from unittest import TestCase
import random

tc = TestCase()

ht = Hashtable(100)
d = {}

for i in range(100):
    k, v = str(i), str(random.randrange(10000000, 99999999))
    d[k] = v
    ht[k] = v
    
keys = set(ht.keys())
tc.assertEqual(len(keys), 100)
for k in keys:
    tc.assertTrue(k in ht)
    tc.assertEqual(ht[k], d[k])

tc.assertEqual(sorted(ht.values()), sorted(d.values()))

for k,v in ht.items():
    tc.assertEqual(d[k], v)
In [ ]:
# deletion testing
from unittest import TestCase
import random

tc = TestCase()

ht = Hashtable(100)
d = {}

for i in range(100):
    k, v = str(i), str(random.randrange(10000000, 99999999))
    d[k] = v
    ht[k] = v

for _ in range(50):
    k = str(random.randrange(100))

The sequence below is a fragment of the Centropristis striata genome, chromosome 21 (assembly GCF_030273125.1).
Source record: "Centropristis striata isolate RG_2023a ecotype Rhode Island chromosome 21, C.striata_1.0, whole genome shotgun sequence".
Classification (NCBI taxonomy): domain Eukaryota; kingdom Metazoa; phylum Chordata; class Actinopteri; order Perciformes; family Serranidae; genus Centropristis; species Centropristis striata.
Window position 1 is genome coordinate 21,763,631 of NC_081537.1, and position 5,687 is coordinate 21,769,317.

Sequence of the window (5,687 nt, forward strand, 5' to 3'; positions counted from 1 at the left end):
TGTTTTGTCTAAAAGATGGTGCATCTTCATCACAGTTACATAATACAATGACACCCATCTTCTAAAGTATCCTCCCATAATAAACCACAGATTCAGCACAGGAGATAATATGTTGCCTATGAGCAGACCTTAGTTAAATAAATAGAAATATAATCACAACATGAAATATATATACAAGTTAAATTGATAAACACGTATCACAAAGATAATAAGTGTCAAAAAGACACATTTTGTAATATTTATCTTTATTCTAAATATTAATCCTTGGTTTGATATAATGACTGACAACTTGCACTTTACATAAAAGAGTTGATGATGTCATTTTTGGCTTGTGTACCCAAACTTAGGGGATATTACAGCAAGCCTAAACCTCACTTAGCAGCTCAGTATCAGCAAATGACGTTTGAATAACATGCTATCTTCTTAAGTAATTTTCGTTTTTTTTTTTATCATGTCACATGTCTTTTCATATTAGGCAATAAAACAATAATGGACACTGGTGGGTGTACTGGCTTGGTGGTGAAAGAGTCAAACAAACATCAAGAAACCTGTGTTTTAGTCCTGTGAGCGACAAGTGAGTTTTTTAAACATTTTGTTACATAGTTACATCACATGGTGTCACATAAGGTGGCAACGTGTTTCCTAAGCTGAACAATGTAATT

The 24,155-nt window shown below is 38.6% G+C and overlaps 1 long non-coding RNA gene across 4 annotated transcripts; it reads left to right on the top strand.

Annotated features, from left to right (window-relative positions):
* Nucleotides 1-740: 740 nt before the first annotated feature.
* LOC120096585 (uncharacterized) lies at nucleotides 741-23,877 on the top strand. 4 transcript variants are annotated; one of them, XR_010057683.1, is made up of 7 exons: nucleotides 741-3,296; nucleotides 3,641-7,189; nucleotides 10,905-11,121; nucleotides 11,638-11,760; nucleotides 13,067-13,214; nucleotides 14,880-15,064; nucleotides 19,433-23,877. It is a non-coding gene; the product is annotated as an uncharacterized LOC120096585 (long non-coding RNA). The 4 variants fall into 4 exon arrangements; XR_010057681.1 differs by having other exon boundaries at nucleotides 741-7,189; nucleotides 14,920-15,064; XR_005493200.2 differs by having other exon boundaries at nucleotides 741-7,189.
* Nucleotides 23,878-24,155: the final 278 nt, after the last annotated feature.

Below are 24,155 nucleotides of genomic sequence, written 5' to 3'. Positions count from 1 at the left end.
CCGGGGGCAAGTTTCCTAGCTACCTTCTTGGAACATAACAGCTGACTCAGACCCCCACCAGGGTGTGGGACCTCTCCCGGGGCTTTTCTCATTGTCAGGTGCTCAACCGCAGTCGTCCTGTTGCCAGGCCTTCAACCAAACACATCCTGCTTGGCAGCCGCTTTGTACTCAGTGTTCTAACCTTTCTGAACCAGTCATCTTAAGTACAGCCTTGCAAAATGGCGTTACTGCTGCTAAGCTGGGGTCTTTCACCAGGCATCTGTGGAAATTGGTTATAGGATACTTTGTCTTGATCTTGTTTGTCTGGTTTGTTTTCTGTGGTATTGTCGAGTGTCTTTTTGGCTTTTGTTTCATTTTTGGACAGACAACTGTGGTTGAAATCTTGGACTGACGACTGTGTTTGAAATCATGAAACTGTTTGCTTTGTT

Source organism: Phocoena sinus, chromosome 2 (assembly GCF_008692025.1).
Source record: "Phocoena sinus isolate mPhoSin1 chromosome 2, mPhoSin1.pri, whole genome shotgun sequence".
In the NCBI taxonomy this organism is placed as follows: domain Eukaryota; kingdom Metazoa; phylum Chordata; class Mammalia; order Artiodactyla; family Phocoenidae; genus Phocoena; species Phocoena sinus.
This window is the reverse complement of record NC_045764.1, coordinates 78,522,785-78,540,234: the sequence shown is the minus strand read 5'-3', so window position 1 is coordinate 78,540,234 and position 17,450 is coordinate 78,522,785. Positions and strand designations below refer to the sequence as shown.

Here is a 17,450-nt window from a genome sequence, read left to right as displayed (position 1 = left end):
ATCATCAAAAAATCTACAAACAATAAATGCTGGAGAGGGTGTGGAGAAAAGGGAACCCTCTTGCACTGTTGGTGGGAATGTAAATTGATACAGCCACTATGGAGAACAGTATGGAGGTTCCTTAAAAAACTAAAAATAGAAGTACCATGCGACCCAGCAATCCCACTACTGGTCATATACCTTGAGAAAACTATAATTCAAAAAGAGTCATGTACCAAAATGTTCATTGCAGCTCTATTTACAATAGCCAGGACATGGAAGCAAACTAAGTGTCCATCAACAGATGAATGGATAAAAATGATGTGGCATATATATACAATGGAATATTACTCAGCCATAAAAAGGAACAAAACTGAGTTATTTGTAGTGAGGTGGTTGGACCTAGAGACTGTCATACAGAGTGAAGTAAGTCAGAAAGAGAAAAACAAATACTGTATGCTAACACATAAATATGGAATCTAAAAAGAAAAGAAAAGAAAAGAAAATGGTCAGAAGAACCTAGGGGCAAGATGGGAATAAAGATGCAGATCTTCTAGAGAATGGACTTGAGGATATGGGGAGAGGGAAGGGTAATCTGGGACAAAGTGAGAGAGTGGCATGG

if k in d:
        del d[k]
        del ht[k]

tc.assertEqual(len(ht), len(d))

for k,v in ht.items():
    tc.assertEqual(d[k], v)
In [ ]:
# setdefault testing
from unittest import TestCase
import random

tc = TestCase()

ht = Hashtable(100)
d = {}

tc.assertEqual(ht.setdefault('1', '2'), '2')
ht['3'] = '4'
tc.assertEqual(ht.setdefault('3', '5'), '4')
del ht['3']
tc.assertEqual(ht.setdefault('3', '6'), '6')
tc.assertEqual(ht.setdefault('7'), None)
ht['7'] = '8'
tc.assertEqual(ht.setdefault('7'), '8')
In [ ]:
# stress testing

from unittest import TestCase
import random

tc = TestCase()

ht = Hashtable(100000)
d = {}

for _ in range(100000):
    k, v = str(random.randrange(100000)), str(random.randrange(10000000, 99999999))
    d[k] = v
    ht[k] = v
    
for k,v in d.items():
    tc.assertTrue(k in ht)
    tc.assertEqual(d[k], ht[k])